"Bt" maize has extra genes inserted so that it secretes the toxin normally made by the bacterium Bacillus thuriengensis, usually known as Bt. The toxin kills many pests - and is also the single pesticide most widely used by organic farmers. "They get vats of the bacterium, mix it up with talc and spray it on fields," said Professor Leaver. "If Tesco really take these claims to their logical conclusion, the organic people would have real problems." Also, one-third of the US maize crop is GM.

Tesco said yesterday that it will not extend the ruling to organic farmers. "It's because the toxin comes from GM plants," said a spokesman. And how was that different from the one used by organic farmers? "It's GM, you see."

Except that, though the plants are genetically modified, the protein itself isn't. "The genes added produce exactly the same protein - the toxin - as the farmers are using," said Professor Leaver. "Really, it beggars belief. It's reached the stage where it's almost absurd."

21 Dec 99 - GMO - GM food banned in Monsanto canteen

By Michael McCarthy, Environment Correspondent

Independent ... Tuesday 21 December 1999

Monsanto, the biggest promoter of genetically modified food, was hoist with its own petard when it was disclosed that it has a staff canteen in which GM produce is banned .

The firm running the canteen at Monsanto's pharmaceuticals factory at High Wycombe, Buckinghamshire, serves only GM-free meals , Friends of the Earth said. In a notice in the canteen, Sutcliffe Catering, owned by the Granada Group, said it had taken the decision "to remove, as far as practicable, GM soya and maize from all food products served in our restaurant. We have taken the above steps to ensure that you, the customer, can feel confident in the food we serve."

Monsanto confirmed the position. "Yes, this is the case, and it is because we believe in choice," said the company's spokesman, Tony Coombes. But employees at Monsanto's agribusiness plant at Cambridge were happy to eat GM produce, he said. "The notice in the restaurant there says some products may contain GMOs [genetically modified organisms] - because our staff are happy to eat food sprayed with fewer chemicals."

Monsanto says crops engineered to be tolerant of its own weedkillers need less pesticide, but critics say that though the dosage may be less, the impact on the environment of these pesticides is much greater. Adrian Bebb, Friends of the Earth's food campaigner, said: "The public has made its concerns about GM ingredients very clear - now it appears that even Monsanto's own catering firm has no confidence in this new technology. "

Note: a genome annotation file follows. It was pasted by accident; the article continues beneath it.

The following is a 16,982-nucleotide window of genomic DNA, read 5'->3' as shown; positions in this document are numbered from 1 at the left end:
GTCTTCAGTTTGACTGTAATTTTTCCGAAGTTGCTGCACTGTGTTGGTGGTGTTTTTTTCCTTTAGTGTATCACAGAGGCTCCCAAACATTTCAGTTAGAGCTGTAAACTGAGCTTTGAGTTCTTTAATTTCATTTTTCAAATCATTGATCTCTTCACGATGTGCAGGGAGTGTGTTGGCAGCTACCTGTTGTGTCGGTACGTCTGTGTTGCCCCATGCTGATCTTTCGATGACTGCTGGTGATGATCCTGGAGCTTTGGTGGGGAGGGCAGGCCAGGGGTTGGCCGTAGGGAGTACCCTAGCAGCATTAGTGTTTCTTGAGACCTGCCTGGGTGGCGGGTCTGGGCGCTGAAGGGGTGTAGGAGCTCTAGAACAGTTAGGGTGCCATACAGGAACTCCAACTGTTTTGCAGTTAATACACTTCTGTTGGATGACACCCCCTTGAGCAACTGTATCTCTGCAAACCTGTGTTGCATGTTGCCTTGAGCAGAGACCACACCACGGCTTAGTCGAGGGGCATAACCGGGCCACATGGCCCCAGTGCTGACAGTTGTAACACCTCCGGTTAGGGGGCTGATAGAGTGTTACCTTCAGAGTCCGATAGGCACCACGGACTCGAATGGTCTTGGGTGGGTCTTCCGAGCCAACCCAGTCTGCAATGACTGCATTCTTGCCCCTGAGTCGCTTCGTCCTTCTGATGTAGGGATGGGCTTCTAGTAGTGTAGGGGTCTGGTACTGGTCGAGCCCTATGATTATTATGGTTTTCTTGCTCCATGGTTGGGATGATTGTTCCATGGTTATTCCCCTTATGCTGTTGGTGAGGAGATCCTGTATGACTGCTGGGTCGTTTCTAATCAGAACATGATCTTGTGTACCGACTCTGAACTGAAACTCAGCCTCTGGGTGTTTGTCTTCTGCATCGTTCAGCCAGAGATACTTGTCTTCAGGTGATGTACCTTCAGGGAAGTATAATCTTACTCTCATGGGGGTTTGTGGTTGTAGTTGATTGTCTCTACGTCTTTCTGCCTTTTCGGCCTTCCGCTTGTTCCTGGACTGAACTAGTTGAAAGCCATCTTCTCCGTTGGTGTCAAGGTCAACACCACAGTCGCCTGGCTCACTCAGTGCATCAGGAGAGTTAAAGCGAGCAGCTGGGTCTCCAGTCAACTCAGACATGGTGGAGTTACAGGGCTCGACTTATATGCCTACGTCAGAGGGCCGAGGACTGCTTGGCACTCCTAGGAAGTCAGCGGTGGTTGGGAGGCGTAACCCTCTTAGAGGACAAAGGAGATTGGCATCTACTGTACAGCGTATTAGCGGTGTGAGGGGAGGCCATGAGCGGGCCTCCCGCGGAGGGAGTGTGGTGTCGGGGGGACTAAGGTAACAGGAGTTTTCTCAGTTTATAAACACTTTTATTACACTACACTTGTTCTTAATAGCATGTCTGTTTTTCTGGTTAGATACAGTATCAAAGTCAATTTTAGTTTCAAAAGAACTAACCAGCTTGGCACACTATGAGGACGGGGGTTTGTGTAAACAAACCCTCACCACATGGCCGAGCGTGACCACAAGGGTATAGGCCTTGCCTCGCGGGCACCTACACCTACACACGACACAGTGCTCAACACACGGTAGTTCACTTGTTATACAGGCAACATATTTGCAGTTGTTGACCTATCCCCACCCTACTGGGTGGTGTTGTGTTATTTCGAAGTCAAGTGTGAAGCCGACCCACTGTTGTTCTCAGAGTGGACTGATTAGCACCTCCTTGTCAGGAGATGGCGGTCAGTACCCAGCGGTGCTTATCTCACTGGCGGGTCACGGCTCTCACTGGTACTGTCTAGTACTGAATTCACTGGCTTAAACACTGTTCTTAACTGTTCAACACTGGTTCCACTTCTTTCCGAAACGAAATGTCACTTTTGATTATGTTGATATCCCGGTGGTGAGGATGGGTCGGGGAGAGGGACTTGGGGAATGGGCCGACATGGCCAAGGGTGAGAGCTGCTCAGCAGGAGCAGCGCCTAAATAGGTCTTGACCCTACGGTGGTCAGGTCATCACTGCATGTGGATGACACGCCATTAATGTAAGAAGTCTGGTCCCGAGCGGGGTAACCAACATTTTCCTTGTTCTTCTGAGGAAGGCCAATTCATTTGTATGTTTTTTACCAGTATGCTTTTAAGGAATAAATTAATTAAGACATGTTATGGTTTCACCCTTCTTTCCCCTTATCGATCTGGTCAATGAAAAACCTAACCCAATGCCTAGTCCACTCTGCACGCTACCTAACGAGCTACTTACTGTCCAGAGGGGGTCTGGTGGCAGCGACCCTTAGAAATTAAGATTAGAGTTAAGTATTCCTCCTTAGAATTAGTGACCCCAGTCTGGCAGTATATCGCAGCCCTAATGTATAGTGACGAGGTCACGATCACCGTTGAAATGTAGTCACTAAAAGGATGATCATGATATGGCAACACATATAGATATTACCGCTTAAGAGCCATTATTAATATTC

18 Dec 99 - GMO - Mowlam promises tougher GM rules

By Martha Linden

Independent ... Saturday 18 December 1999

Mo Mowlam, the Minister for the Cabinet Office, has pledged to reform the "haphazard" labelling system for genetically modified foods at the launch of a new government website on GM crops.

Ms Mowlam said the Government was committed to introducing "common sense" in the debate over GM foods and was working hard in Europe to tighten regulations on labelling. She was speaking at the launch at an Internet shop in central London of the website - .

Ms Mowlam said the Government was using information provided through the Internet to combat fears about GM foods. She added: "At the moment, labelling is pretty haphazard and we want to work with the retail and business sectors and the consumer groups to get a system that the consumers feel happy with and which is scientifically meaningful and people buy into."

The Government has already introduced labelling rules for GM foods sold by retailers, caterers and restaurants. Early next year, new rules on labelling of additives and flavourings will be introduced. The Food Standards Agency, which is due to be up and running next year, will also work on food labelling, including GM products.

In an article in The Express newspaper, Ms Mowlam said the Government had created one of the toughest regulatory systems in the world for GM foods. She wrote: "If Elizabethan England had the sort of regulatory system we have now, there is no way the potato would ever have been introduced into this country."

05 Dec 99 - GMO - Church bans GM crop trials on its land

By Jonathan Petre

Telegraph ... Sunday 5 December 1999

Government trials of genetically modified crops on land owned by the Church of England have been vetoed by a top-level Church committee.

The decision, which comes amid continuing controversy over the safety and morality of GM testing, will be a blow to ministers, who had hoped to lease some of the Church's 123,000 acres. The Central Science Laboratory, the main research arm of the Ministry of Agriculture, Fisheries and Food, applied for permission to use the land at a meeting with Church Commissioners earlier this year. But The Telegraph has learned that the Church's influential Ethical Investment Working Group decided last week that the request should be turned down .

The group's conclusion has to be ratified by the commissioners's board of governors in the New Year, but observers are confident that they will not overrule what is described as a "very strong" recommendation. An insider said that the group's decision had been unanimous. Members fear that the long-term value of Church land could be adversely affected if it was used for GM testing , particularly if it had been targeted by protesters. "They also explored the theological issue of being a good neighbour , both in terms of the possible effects on neighbouring farmers and on the whole environment ," the insider added.